This is extremely powerful stuff. Now you have identified what your goal is, you have made it large enough and specific enough, and you are highly effectively using the Law of Attraction to drive you to success! Wow!
Translate Your Long Term Goal into Incremental Goals
While a massive long term goal can be very important in terms of keeping you aimed in the right direction and motivated to persevere in the face of the work ahead, it is also a recipe for paralysis and inaction if you are unable to break it down into an actionable plan.
I find it helpful to think of my overarching goal as a 10 year goal, with incremental goals that work back from that ultimate vision to 5 year, 3 year, 1 year, monthly and finally weekly intermittent goals.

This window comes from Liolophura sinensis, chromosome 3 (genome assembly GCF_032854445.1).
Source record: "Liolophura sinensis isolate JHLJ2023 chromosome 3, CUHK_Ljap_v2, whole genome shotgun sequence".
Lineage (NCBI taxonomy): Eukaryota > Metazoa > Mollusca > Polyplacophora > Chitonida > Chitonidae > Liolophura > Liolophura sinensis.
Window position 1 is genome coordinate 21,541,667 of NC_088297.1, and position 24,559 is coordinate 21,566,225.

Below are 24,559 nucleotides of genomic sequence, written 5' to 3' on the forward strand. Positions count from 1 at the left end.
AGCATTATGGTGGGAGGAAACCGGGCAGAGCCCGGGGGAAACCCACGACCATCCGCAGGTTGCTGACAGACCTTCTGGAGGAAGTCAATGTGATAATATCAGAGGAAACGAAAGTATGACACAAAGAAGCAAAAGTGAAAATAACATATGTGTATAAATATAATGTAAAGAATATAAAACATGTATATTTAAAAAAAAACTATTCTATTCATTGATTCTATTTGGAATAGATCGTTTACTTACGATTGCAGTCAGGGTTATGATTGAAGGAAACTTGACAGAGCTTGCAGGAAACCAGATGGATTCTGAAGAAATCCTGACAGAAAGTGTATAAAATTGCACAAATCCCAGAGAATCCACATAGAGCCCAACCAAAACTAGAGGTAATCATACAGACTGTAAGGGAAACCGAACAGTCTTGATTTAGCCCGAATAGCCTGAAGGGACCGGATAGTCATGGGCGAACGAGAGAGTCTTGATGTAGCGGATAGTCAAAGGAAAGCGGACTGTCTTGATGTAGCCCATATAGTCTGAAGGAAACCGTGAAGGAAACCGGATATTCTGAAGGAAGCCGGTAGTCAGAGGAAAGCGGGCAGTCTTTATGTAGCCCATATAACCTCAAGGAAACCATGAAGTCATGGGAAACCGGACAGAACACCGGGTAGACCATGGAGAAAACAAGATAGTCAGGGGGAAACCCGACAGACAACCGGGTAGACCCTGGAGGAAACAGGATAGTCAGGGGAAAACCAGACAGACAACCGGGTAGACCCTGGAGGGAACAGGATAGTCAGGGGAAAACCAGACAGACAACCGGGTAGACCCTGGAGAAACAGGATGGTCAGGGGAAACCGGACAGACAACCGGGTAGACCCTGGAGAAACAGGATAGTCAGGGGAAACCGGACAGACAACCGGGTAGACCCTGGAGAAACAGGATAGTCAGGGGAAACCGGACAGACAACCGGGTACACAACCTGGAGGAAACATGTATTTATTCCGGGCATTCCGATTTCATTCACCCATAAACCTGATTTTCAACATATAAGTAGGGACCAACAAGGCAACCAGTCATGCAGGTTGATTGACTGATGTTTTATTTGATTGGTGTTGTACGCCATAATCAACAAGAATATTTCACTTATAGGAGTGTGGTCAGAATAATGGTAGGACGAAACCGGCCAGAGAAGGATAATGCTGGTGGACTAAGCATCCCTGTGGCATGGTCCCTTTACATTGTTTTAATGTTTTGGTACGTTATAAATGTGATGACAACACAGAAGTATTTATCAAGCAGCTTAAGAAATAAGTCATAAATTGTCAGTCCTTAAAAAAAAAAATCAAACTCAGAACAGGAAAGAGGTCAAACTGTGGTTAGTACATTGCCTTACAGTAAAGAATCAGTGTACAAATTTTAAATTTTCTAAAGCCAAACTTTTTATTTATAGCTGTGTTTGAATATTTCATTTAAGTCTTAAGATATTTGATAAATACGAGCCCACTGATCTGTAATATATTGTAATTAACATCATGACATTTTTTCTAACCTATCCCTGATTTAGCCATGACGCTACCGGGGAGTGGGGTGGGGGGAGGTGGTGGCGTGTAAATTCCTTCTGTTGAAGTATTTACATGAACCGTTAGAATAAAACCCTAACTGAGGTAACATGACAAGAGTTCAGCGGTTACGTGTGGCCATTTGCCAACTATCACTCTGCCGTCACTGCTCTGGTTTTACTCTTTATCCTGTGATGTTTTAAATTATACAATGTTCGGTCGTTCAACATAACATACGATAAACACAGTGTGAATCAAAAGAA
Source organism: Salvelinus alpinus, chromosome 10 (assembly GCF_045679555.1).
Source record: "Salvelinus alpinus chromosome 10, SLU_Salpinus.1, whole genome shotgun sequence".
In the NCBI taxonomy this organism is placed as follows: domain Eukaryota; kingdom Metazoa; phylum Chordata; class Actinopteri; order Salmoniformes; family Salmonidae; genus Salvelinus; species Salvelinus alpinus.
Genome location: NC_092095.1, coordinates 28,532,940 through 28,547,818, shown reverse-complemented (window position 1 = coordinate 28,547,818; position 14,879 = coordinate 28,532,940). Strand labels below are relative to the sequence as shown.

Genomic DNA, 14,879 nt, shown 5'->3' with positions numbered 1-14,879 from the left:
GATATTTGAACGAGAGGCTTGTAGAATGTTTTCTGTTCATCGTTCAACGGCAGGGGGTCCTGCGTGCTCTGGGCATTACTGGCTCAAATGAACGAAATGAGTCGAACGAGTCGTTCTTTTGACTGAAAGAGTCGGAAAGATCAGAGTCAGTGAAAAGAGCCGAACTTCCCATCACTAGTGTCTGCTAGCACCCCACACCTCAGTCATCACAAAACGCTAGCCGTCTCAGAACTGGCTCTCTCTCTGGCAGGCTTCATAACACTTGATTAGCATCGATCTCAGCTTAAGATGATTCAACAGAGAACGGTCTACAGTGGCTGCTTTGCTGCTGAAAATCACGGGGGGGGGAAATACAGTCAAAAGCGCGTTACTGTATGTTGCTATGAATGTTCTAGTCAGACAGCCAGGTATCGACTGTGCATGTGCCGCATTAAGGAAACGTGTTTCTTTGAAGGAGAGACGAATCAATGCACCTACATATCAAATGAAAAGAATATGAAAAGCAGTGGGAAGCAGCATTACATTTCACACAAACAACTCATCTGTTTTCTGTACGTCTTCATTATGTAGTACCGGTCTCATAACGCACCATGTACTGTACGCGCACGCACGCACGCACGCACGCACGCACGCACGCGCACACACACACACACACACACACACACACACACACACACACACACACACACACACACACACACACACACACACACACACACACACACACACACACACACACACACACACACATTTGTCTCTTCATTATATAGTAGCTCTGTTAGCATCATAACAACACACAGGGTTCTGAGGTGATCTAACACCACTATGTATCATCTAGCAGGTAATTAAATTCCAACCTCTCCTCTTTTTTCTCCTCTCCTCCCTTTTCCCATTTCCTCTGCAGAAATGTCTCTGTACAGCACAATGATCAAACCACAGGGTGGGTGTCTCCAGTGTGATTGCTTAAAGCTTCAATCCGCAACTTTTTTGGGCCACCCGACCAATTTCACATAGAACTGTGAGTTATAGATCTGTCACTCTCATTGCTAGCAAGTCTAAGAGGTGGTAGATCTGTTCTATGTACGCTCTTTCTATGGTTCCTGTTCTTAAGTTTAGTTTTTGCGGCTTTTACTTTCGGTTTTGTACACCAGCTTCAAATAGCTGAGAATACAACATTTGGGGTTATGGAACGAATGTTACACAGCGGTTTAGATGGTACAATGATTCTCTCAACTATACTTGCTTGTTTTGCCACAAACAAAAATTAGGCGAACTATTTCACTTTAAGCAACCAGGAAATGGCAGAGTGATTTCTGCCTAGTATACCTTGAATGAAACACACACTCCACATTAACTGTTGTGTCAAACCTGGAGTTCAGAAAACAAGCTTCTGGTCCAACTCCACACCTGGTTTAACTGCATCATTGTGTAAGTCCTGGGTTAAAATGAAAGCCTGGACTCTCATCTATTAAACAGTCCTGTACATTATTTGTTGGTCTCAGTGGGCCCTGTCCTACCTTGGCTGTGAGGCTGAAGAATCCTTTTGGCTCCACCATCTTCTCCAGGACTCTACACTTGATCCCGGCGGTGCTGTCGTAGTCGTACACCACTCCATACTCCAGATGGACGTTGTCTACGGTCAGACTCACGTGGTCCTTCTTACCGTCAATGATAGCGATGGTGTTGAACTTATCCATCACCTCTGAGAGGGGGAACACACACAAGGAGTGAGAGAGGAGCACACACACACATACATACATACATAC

This is an exercise in working backwards. Think of it as reverse engineering. As you work backwards, you will have several additional items in each goal set as well.
For example, 10 years from now if I want to be able to play in front of thousands of people then maybe 5 years from now my goal will be to have created a band, mastered my instrument, and already be performing gigs.
Then I look at where I want to be in three years. Each of those 5 year goals can be broken down further into 3 year goals such as learning to count time, have practice playing in front of others, practice with a band, and so forth
Then I look at where I need to be a year from now to get that. I’m going to need to make some progress on my ear training by then and I need to be performing at least at small scale open mics. Then my 1 year goal will be to play 15 open mics, have a teacher that will help teach me to play by ear, and learn 5 songs only by listening to them.